At Christmas 1944 we collected biscuits, sweets and cakes. I stored some at my house, since I was the one in charge and I preferred to keep dangerous things at my place. Participation in that case was really huge. From that moment Women support groups became a much larger organization, compared to the three or four antifascist women we were before. Women were sensational. I found myself with a pile of cases full of stuff. Then Valenti, a guy from Arceto, came over with his cart. He was the father of the one they called “Valenti the bandit”. He wanted to make amends for his son. He came to my house at dawn and we loaded everything. Women had prepared things that would last. We attached many Christmas cards to them. Each woman wanted to send out a short note to the partisans. We wanted to show them that we were close, so that they wouldn’t suffer so much from being away from their families. We felt that women were silently behind us in our struggle for peace, waiting for the war to be over, so it wasn’t hard. We shared the tasks house by house. It was decided we would pass the word house by house and in small groups. We had to reach the Reggio Emilia prefecture, in corso Garibaldi, all together at 2 pm, but each had to move alone. This meant you had to be really committed. It wasn’t an everyday thing for a mother living 10 km away to take her bicycle and go in front of the prefecture. But people were really starving and tired of the war, and there had been too many people dying. So in front of the prefecture were 2000. 2000 women. We arrived at the prefecture and the majority of us entered the courtyard. We had appointed three women to go talk with the podestà. They were arrested immediately. The women who were outside joined us inside the courtyard. We started to shout that we wouldn’t leave until they released them. We stayed there a few hours and finally saw our comrades walking down the stairs. What were we asking for? We were asking for salt and food for our children, especially for those living in the city. In the country we always managed to find something to eat. In the city kids were dying of hunger. There was a ration card, they didn’t even have a few salad leaves. Our groups had found out that the Germans had specific plans for our region. Men were to be taken to Germany to work, while supplies for the German army on the Gothic front line had to come from the Po valley. We realized that we could starve the German army by taking as many things as we could away from the pool. We didn’t want to organize a political meeting in somebody’s house and put in danger the whole family. We decided we would hold it under a tree down the road from Masone to Gavassa. I think it was called “al gublein”. I didn’t know how many women would show up, because we didn’t ask many questions. All I knew is we had to go there. As I arrived, there were four or five of us. After a few minutes the political commissioner reached us too. He began to tell us what the situation was and how our partisan units in the mountains were coping. He told us our work was very valuable and we should carry on with it. He also added that women were putting themselves in a strong position for their rights to be accepted. They were already talking about what would change after the Liberation, about the right to vote for women. The commissioner explained to us that the right to vote was the most significant right women could have. Throughout history it had not been acknowledged. It was the first step towards women’s liberation. That was the first time I heard somebody talk about these issues and about emancipation, such a great word.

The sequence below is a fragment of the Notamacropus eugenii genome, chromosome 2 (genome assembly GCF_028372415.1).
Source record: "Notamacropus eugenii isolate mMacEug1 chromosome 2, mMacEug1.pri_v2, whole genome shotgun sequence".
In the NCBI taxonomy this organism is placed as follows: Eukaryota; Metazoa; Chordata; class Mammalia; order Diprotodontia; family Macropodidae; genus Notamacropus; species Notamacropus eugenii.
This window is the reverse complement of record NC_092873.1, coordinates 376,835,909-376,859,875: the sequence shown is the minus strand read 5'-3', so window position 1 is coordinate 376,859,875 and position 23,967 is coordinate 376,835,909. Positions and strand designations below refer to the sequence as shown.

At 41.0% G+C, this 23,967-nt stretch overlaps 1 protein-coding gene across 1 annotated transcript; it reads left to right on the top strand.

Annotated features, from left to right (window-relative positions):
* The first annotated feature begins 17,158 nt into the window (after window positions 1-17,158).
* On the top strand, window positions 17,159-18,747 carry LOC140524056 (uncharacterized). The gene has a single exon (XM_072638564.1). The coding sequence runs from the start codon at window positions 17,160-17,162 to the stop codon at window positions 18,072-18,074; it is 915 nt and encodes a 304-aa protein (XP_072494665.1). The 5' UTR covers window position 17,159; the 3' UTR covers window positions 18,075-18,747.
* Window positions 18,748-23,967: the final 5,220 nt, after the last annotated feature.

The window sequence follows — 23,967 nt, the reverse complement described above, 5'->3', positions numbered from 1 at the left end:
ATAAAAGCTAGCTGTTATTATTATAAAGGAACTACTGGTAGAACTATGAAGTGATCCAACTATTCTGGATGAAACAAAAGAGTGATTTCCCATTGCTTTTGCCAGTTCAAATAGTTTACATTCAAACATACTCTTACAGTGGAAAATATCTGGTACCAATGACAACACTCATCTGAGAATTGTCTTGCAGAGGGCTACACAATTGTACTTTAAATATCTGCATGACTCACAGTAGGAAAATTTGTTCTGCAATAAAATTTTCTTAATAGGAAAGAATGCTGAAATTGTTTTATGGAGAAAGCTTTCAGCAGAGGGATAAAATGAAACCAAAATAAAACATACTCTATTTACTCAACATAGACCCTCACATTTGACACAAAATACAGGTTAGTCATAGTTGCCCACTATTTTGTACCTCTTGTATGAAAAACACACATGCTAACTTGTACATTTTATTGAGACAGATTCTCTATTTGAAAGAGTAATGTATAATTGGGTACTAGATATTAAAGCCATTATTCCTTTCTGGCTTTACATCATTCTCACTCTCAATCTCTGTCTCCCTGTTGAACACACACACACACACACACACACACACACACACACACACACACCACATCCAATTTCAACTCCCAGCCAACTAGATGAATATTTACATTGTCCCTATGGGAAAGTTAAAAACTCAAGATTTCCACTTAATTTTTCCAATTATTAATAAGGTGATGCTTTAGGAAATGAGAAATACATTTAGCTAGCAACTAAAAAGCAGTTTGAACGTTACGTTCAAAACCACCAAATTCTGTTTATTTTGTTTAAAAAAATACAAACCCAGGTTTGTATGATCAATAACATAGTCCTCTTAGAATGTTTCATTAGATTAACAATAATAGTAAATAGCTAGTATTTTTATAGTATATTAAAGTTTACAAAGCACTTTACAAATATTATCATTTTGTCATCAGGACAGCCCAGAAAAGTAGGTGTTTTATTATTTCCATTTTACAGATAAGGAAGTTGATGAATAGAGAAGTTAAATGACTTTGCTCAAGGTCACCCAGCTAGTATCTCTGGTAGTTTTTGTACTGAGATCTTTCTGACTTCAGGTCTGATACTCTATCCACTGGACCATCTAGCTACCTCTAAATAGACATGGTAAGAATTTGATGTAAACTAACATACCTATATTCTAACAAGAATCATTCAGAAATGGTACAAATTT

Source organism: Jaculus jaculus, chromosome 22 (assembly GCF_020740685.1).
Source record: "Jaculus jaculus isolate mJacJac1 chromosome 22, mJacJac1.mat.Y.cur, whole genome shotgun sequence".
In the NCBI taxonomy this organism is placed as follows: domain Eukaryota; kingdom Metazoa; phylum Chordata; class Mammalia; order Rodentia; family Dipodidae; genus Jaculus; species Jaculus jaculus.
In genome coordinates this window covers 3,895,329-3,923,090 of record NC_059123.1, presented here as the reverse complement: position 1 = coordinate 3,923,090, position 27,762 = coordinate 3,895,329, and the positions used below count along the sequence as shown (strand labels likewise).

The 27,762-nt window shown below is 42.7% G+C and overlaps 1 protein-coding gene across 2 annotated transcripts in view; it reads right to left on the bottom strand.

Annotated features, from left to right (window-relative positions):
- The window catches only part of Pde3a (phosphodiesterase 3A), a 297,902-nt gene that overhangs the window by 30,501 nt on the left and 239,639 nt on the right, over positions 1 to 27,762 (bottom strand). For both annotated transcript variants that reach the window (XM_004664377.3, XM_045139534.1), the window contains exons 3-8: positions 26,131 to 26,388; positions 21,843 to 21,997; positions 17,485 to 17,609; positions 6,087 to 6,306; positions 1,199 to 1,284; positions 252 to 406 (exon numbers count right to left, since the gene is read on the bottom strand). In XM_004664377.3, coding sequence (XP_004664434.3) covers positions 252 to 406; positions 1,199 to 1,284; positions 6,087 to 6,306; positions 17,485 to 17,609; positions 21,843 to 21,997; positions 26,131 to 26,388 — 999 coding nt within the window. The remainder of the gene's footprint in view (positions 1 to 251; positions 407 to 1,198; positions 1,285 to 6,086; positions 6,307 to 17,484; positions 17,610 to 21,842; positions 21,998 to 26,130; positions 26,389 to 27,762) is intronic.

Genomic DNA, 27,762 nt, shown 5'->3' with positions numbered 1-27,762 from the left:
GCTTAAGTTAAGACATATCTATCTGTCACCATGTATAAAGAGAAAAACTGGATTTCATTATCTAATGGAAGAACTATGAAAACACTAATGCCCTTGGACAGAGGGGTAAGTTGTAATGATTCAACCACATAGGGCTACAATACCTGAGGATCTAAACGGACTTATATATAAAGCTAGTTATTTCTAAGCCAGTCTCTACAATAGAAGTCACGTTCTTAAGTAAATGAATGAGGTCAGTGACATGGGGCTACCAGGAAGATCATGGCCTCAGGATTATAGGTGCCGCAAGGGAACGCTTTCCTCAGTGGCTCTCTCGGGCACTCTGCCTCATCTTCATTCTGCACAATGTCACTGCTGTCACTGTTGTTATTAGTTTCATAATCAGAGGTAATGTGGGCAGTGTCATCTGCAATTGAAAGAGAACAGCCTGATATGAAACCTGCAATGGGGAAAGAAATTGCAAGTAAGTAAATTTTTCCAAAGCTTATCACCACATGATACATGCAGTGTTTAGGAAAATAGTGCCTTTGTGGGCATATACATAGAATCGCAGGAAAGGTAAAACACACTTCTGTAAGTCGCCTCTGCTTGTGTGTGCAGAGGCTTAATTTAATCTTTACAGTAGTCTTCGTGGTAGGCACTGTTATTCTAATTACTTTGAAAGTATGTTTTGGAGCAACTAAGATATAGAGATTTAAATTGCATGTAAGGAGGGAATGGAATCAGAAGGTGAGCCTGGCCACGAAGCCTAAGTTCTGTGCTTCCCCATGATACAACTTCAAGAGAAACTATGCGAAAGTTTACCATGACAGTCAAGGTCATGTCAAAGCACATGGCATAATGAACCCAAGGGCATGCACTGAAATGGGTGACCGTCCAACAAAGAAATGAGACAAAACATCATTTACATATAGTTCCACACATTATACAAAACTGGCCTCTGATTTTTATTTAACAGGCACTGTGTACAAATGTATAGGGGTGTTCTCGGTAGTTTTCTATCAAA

On the 23rd we noticed a heavy fog over our heads. Everything seemed quiet, muffled. Then the German tanks began to withdraw. An army on the run is one of the saddest sights one can witness. There was a whole line of trucks that had been seized in Yugoslavia. They were all full of wounded soldiers. It was terrible. The Germans were heading for the Po River, but there were a few groups of partisans in the lowlands, the SAPs, trying to disarm them. However, the Germans didn’t give up until the very end. We were told to keep calm. Nobody knew what the situation was. I was at home when I heard a horse coming at full speed. The reins were loose, because he had probably taken the horse from a cart. I ran outside and it was a German soldier. He was really young. Hitler had enlisted even those who were 15 or 16 years old. As he saw me, he started to shout that the Americans were coming. He wanted me to take cover, because he didn’t know I was a partisan. At that moment we were only a young boy and a young girl who wanted the war to come to an end. He was about to try to make it home, while I was waiting for my country to be free again. At that moment I didn’t feel like I could hate neither the Germans nor that young soldier. Maybe he could have harmed me before, but at that point all I wanted was the war to be over and things to change. That’s what I did on the 24th. On the 25th all the joy I had inside burst open. War for me had started in 1935, with the campaign in Africa. I was ten then, and on April 25th 1945 I was twenty. The first thing I did was to throw our windows open. For the previous five years we had covered them with blue paper in order not to let any light into our houses. After that we found a flag and we all lined up to go to Reggio for a triumphant parade. Along the Via Emilia there were American soldiers on both sides. It was surprising for me to see blacks, as well as Indians with a turban around their head. The infantry had come behind the tanks. Then they lined up along the Via Emilia, from Rubiera to Reggio. When we got there, the partisans had already arrived from the mountains, too. As we reached the hospice, the partisan parade was stopped, since it was still dangerous inside the city. There were many sniper casualties in the following days. We simply turned around and went back home, but you can’t count the parades we did afterwards.
That night at home we started to count out those who were coming back. As soon as we saw soldiers returning from the front, I went to the train station in Reggio. I was hoping I would see my brother make it home too, but I never saw him again. Of my six brothers, our numerous family, that had been awarded by the Duce, three died, one was a victim of political persecution and one hostage. We didn’t really have too much to be happy about, in spite of the Liberation.
I’m eighty now. Actually, eighty-one, as you’ve already counted. Regardless of all the battles I fought, before the Liberation as well as afterwards, with my biggest battle starting after the war, if I’m still here it’s because I believe that victories are not everlasting. Things can always be changed. The younger generations have been lucky that we haven't had any other wars in Italy in the last sixty years. We’ve taken part in some, but we weren’t directly involved. I believe that this was also due to some of the actions that I got involved in, together with all the others and all the women who share the same feelings I have faith in.
Giacomina Castagnetti (born in 1925)
1943 - 1945: Roncolo di Quattro Castella (Italy)
Gruppi di difesa della Donna